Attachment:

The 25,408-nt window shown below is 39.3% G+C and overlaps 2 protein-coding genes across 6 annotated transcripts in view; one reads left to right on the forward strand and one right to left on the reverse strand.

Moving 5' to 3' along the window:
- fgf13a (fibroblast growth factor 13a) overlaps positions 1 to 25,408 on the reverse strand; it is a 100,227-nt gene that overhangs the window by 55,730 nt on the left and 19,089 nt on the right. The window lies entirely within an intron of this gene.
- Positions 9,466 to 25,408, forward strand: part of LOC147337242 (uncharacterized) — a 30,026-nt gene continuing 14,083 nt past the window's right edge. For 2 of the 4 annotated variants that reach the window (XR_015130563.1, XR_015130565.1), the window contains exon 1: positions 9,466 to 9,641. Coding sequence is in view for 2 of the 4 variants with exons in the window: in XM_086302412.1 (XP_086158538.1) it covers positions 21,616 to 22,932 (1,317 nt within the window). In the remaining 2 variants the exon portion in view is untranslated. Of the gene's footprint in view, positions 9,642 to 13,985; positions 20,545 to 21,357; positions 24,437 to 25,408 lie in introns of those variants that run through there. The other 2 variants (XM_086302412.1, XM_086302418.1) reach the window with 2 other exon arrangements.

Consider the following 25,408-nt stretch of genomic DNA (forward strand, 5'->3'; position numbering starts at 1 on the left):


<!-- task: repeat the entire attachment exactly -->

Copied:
The 25,408-nt window shown below is 39.3% G+C and overlaps 2 protein-coding genes across 6 annotated transcripts in view; one reads left to right on the forward strand and one right to left on the reverse strand.

Moving 5' to 3' along the window:
- fgf13a (fibroblast growth factor 13a) overlaps positions 1 to 25,408 on the reverse strand; it is a 100,227-nt gene that overhangs the window by 55,730 nt on the left and 19,089 nt on the right. The window lies entirely within an intron of this gene.
- Positions 9,466 to 25,408, forward strand: part of LOC147337242 (uncharacterized) — a 30,026-nt gene continuing 14,083 nt past the window's right edge. For 2 of the 4 annotated variants that reach the window (XR_015130563.1, XR_015130565.1), the window contains exon 1: positions 9,466 to 9,641. Coding sequence is in view for 2 of the 4 variants with exons in the window: in XM_086302412.1 (XP_086158538.1) it covers positions 21,616 to 22,932 (1,317 nt within the window). In the remaining 2 variants the exon portion in view is untranslated. Of the gene's footprint in view, positions 9,642 to 13,985; positions 20,545 to 21,357; positions 24,437 to 25,408 lie in introns of those variants that run through there. The other 2 variants (XM_086302412.1, XM_086302418.1) reach the window with 2 other exon arrangements.

Consider the following 25,408-nt stretch of genomic DNA (forward strand, 5'->3'; position numbering starts at 1 on the left):